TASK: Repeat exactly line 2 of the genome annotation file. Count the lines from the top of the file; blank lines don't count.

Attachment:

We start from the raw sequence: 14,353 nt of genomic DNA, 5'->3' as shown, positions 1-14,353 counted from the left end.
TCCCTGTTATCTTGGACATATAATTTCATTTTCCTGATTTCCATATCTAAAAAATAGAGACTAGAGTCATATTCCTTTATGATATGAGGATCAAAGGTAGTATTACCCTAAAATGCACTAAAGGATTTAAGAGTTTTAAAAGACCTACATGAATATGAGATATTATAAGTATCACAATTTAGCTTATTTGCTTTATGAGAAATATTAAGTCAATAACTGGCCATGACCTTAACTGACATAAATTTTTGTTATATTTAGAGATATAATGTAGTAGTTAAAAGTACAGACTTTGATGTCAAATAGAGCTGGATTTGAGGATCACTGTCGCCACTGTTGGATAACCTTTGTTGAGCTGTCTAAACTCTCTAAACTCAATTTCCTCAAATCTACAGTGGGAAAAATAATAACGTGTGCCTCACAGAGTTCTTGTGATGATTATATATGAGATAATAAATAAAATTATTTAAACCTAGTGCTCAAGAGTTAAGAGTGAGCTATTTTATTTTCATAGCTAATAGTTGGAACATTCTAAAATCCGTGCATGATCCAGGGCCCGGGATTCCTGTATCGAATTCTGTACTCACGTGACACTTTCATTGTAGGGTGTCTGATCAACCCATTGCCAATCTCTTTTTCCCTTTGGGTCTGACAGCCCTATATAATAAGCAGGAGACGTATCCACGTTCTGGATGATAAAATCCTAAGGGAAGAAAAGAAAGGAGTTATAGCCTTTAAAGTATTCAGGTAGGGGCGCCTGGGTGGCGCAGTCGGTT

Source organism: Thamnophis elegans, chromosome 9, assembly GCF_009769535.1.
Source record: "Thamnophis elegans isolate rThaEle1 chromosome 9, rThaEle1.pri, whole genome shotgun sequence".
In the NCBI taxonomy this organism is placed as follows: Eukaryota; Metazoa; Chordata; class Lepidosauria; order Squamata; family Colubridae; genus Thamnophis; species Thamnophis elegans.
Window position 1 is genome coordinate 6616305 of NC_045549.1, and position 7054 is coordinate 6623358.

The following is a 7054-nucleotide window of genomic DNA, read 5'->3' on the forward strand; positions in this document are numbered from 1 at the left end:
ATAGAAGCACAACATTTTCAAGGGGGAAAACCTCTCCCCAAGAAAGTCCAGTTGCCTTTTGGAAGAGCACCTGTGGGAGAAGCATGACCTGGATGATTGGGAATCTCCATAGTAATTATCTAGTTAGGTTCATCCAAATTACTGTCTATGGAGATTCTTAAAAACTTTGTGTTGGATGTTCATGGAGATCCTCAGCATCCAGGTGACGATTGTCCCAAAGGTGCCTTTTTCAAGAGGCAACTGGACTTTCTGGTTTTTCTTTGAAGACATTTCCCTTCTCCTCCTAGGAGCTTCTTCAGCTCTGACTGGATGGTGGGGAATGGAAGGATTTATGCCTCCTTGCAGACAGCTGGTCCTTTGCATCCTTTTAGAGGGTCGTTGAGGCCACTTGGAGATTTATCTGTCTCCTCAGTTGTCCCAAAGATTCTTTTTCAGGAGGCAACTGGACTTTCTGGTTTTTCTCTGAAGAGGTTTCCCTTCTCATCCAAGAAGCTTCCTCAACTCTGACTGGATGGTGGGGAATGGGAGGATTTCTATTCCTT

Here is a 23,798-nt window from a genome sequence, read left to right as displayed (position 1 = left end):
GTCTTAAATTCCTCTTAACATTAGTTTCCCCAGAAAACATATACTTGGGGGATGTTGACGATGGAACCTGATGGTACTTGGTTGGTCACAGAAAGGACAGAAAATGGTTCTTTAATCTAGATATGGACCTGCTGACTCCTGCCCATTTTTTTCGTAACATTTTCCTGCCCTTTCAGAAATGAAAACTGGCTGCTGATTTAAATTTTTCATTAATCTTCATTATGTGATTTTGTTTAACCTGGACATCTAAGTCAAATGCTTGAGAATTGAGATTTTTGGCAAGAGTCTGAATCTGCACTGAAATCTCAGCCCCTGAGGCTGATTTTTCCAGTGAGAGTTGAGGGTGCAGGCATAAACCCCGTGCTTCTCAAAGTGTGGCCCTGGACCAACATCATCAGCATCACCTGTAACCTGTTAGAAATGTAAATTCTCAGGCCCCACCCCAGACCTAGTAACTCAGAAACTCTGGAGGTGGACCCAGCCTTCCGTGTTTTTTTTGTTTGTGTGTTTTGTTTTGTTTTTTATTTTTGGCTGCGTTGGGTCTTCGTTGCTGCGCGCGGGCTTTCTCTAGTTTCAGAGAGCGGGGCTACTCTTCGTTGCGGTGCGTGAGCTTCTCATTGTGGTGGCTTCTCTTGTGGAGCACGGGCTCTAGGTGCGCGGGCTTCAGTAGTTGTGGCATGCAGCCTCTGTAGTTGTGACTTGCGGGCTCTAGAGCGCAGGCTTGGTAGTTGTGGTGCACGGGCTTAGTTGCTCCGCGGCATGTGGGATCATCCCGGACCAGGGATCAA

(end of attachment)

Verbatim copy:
TCCCTGTTATCTTGGACATATAATTTCATTTTCCTGATTTCCATATCTAAAAAATAGAGACTAGAGTCATATTCCTTTATGATATGAGGATCAAAGGTAGTATTACCCTAAAATGCACTAAAGGATTTAAGAGTTTTAAAAGACCTACATGAATATGAGATATTATAAGTATCACAATTTAGCTTATTTGCTTTATGAGAAATATTAAGTCAATAACTGGCCATGACCTTAACTGACATAAATTTTTGTTATATTTAGAGATATAATGTAGTAGTTAAAAGTACAGACTTTGATGTCAAATAGAGCTGGATTTGAGGATCACTGTCGCCACTGTTGGATAACCTTTGTTGAGCTGTCTAAACTCTCTAAACTCAATTTCCTCAAATCTACAGTGGGAAAAATAATAACGTGTGCCTCACAGAGTTCTTGTGATGATTATATATGAGATAATAAATAAAATTATTTAAACCTAGTGCTCAAGAGTTAAGAGTGAGCTATTTTATTTTCATAGCTAATAGTTGGAACATTCTAAAATCCGTGCATGATCCAGGGCCCGGGATTCCTGTATCGAATTCTGTACTCACGTGACACTTTCATTGTAGGGTGTCTGATCAACCCATTGCCAATCTCTTTTTCCCTTTGGGTCTGACAGCCCTATATAATAAGCAGGAGACGTATCCACGTTCTGGATGATAAAATCCTAAGGGAAGAAAAGAAAGGAGTTATAGCCTTTAAAGTATTCAGGTAGGGGCGCCTGGGTGGCGCAGTCGGTT